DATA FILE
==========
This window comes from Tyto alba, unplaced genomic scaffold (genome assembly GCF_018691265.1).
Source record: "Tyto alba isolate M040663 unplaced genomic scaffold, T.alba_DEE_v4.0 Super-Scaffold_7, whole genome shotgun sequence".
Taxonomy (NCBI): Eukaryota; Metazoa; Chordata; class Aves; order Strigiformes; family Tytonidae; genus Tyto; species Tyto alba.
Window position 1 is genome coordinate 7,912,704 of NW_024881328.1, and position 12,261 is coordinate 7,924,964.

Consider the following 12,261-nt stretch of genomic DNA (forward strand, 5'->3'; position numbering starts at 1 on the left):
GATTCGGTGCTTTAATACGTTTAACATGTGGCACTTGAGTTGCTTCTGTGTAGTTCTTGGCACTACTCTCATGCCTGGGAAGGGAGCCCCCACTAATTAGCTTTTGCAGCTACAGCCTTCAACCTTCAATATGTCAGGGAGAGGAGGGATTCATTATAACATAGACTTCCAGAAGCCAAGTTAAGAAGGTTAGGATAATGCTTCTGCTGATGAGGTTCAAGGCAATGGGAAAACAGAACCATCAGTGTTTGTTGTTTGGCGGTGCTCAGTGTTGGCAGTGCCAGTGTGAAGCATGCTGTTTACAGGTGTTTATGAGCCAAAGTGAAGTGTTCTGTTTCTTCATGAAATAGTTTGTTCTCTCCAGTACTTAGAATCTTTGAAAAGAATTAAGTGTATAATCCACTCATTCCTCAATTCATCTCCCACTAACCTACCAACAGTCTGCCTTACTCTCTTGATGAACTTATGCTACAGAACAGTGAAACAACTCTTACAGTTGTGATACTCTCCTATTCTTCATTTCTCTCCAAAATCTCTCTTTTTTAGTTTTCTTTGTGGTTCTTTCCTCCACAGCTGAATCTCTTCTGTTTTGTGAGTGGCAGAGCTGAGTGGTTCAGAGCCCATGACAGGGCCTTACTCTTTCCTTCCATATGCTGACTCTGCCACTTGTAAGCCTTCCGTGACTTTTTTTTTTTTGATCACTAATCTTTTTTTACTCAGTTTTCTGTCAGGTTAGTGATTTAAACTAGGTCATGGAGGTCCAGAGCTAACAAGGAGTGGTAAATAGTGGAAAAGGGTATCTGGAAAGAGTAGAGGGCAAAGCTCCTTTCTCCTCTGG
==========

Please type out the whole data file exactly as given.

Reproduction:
This window comes from Tyto alba, unplaced genomic scaffold (genome assembly GCF_018691265.1).
Source record: "Tyto alba isolate M040663 unplaced genomic scaffold, T.alba_DEE_v4.0 Super-Scaffold_7, whole genome shotgun sequence".
Taxonomy (NCBI): Eukaryota; Metazoa; Chordata; class Aves; order Strigiformes; family Tytonidae; genus Tyto; species Tyto alba.
Window position 1 is genome coordinate 7,912,704 of NW_024881328.1, and position 12,261 is coordinate 7,924,964.

Consider the following 12,261-nt stretch of genomic DNA (forward strand, 5'->3'; position numbering starts at 1 on the left):
GATTCGGTGCTTTAATACGTTTAACATGTGGCACTTGAGTTGCTTCTGTGTAGTTCTTGGCACTACTCTCATGCCTGGGAAGGGAGCCCCCACTAATTAGCTTTTGCAGCTACAGCCTTCAACCTTCAATATGTCAGGGAGAGGAGGGATTCATTATAACATAGACTTCCAGAAGCCAAGTTAAGAAGGTTAGGATAATGCTTCTGCTGATGAGGTTCAAGGCAATGGGAAAACAGAACCATCAGTGTTTGTTGTTTGGCGGTGCTCAGTGTTGGCAGTGCCAGTGTGAAGCATGCTGTTTACAGGTGTTTATGAGCCAAAGTGAAGTGTTCTGTTTCTTCATGAAATAGTTTGTTCTCTCCAGTACTTAGAATCTTTGAAAAGAATTAAGTGTATAATCCACTCATTCCTCAATTCATCTCCCACTAACCTACCAACAGTCTGCCTTACTCTCTTGATGAACTTATGCTACAGAACAGTGAAACAACTCTTACAGTTGTGATACTCTCCTATTCTTCATTTCTCTCCAAAATCTCTCTTTTTTAGTTTTCTTTGTGGTTCTTTCCTCCACAGCTGAATCTCTTCTGTTTTGTGAGTGGCAGAGCTGAGTGGTTCAGAGCCCATGACAGGGCCTTACTCTTTCCTTCCATATGCTGACTCTGCCACTTGTAAGCCTTCCGTGACTTTTTTTTTTTTGATCACTAATCTTTTTTTACTCAGTTTTCTGTCAGGTTAGTGATTTAAACTAGGTCATGGAGGTCCAGAGCTAACAAGGAGTGGTAAATAGTGGAAAAGGGTATCTGGAAAGAGTAGAGGGCAAAGCTCCTTTCTCCTCTGG